TEN LITTLE LAMBS

In her debut picture book, McGinty depicts a slumber party that takes a sleepless turn in a comical counting rhyme. “Good night, little lambs. / Go to sleep,” says the mother to the children tucked in bed and counting sheep. The rumpus begins when she leaves: “Ten little lambs who won’t go to sleep. / What will they do all night? / They’ll tackle and tumble, and wrestle and rumble. / Ten little lambs all night.” Rendered in soft pastel hues, Sweet’s (The Sky’s the Limit, p. 266, etc.) busy watercolor and colored-pencil illustrations depict the children (who have turned into lambs) laughing, bouncing, and swinging from the bedpost in a raucous pillow fight. Encouraging participation, McGinty’s text remains essentially unchanged as the story counts down, except for the description of the lamb’s activity. To wit, “Six little lambs who won’t go to sleep. / What will they do all night? / They’ll plow winding freeways through piles of pj’s. / Six little lambs all night.” Sweet adds an important element to the narrative by placing the additional sleeping lambs in circles across the bottom of the page. The formula presents many mathematical possibilities, including comparing the number of lambs asleep and awake and calculating different combinations that total 10. It all adds up to good fun. And as a bonus, little ones who’ve yet to experience the irony of the slumber party will get solid training in the stay-awake-at-all-costs ritual. (Picture book. 4-6)

Pub Date: May 1, 2001

ISBN: 0-8037-2596-5

Page Count: 32

Publisher: Dial Books

Review Posted Online: May 20, 2010

Kirkus Reviews Issue: April 1, 2002

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Should be packaged with an oxygen supply, as it will incontestably elicit uncontrollable gales of giggles.

THE DINKY DONKEY

Even more alliterative hanky-panky from the creators of The Wonky Donkey (2010).

Operating on the principle (valid, here) that anything worth doing is worth overdoing, Smith and Cowley give their wildly popular Wonky Donkey a daughter—who, being “cute and small,” was a “dinky donkey”; having “beautiful long eyelashes” she was in consequence a “blinky dinky donkey”; and so on…and on…and on until the cumulative chorus sails past silly and ludicrous to irresistibly hysterical: “She was a stinky funky plinky-plonky winky-tinky,” etc. The repeating “Hee Haw!” chorus hardly suggests what any audience’s escalating response will be. In the illustrations the daughter sports her parent’s big, shiny eyes and winsome grin while posing in a multicolored mohawk next to a rustic boombox (“She was a punky blinky”), painting her hooves pink, crossing her rear legs to signal a need to pee (“winky-tinky inky-pinky”), demonstrating her smelliness with the help of a histrionic hummingbird, and finally cozying up to her proud, evidently single parent (there’s no sign of another) for a closing cuddle.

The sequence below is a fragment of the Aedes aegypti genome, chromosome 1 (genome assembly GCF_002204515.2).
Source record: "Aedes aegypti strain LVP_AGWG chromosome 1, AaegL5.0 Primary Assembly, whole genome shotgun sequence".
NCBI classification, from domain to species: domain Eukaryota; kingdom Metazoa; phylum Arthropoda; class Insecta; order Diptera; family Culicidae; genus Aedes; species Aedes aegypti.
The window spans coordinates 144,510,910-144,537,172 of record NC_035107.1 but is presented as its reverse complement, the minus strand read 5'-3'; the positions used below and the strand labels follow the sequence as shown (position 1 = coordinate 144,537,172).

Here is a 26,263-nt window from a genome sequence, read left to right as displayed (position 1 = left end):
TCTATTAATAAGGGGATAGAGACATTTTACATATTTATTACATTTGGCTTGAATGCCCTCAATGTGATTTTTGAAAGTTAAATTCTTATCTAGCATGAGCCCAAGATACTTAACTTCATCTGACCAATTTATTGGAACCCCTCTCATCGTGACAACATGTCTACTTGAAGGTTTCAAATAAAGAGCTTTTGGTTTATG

Should be packaged with an oxygen supply, as it will incontestably elicit uncontrollable gales of giggles. (Picture book. 4-6)

Pub Date: Nov. 5, 2019

ISBN: 978-1-338-60083-4

Page Count: 24

Publisher: Scholastic

Review Posted Online: Oct. 13, 2019

Kirkus Reviews Issue: Nov. 1, 2019

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A welcome addition to autumnal storytelling—and to tales of traditional enemies overcoming their history.

THE SCARECROW

Ferry and the Fans portray a popular seasonal character’s unlikely friendship.

Initially, the protagonist is shown in his solitary world: “Scarecrow stands alone and scares / the fox and deer, / the mice and crows. / It’s all he does. It’s all he knows.” His presence is effective; the animals stay outside the fenced-in fields, but the omniscient narrator laments the character’s lack of friends or places to go. Everything changes when a baby crow falls nearby. Breaking his pole so he can bend, the scarecrow picks it up, placing the creature in the bib of his overalls while singing a lullaby. Both abandon natural tendencies until the crow learns to fly—and thus departs. The aabb rhyme scheme flows reasonably well, propelling the narrative through fall, winter, and spring, when the mature crow returns with a mate to build a nest in the overalls bib that once was his home. The Fan brothers capture the emotional tenor of the seasons and the main character in their panoramic pencil, ballpoint, and digital compositions. Particularly poignant is the close-up of the scarecrow’s burlap face, his stitched mouth and leaf-rimmed head conveying such sadness after his companion goes. Some adults may wonder why the scarecrow seems to have only partial agency, but children will be tuned into the problem, gratified by the resolution.

A welcome addition to autumnal storytelling—and to tales of traditional enemies overcoming their history. (Picture book. 4-6)

Pub Date: Sept. 3, 2019

ISBN: 978-0-06-247576-3

Page Count: 40

Publisher: Harper/HarperCollins

Review Posted Online: May 8, 2019

Kirkus Reviews Issue: June 1, 2019

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